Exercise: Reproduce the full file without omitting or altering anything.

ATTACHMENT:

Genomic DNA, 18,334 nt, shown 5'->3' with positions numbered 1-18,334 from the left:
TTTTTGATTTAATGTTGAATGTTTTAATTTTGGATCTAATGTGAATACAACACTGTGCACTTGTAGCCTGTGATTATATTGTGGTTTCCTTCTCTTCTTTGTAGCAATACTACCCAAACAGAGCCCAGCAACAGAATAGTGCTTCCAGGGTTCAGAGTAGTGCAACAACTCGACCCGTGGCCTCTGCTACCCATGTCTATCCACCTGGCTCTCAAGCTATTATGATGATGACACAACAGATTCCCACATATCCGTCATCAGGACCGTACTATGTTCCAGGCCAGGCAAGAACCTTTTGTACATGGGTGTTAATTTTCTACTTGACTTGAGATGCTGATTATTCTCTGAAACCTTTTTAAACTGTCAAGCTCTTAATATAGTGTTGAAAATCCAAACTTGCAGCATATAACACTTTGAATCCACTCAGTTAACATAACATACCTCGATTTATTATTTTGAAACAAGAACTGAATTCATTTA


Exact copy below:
Genomic DNA, 18,334 nt, shown 5'->3' with positions numbered 1-18,334 from the left:
TTTTTGATTTAATGTTGAATGTTTTAATTTTGGATCTAATGTGAATACAACACTGTGCACTTGTAGCCTGTGATTATATTGTGGTTTCCTTCTCTTCTTTGTAGCAATACTACCCAAACAGAGCCCAGCAACAGAATAGTGCTTCCAGGGTTCAGAGTAGTGCAACAACTCGACCCGTGGCCTCTGCTACCCATGTCTATCCACCTGGCTCTCAAGCTATTATGATGATGACACAACAGATTCCCACATATCCGTCATCAGGACCGTACTATGTTCCAGGCCAGGCAAGAACCTTTTGTACATGGGTGTTAATTTTCTACTTGACTTGAGATGCTGATTATTCTCTGAAACCTTTTTAAACTGTCAAGCTCTTAATATAGTGTTGAAAATCCAAACTTGCAGCATATAACACTTTGAATCCACTCAGTTAACATAACATACCTCGATTTATTATTTTGAAACAAGAACTGAATTCATTTA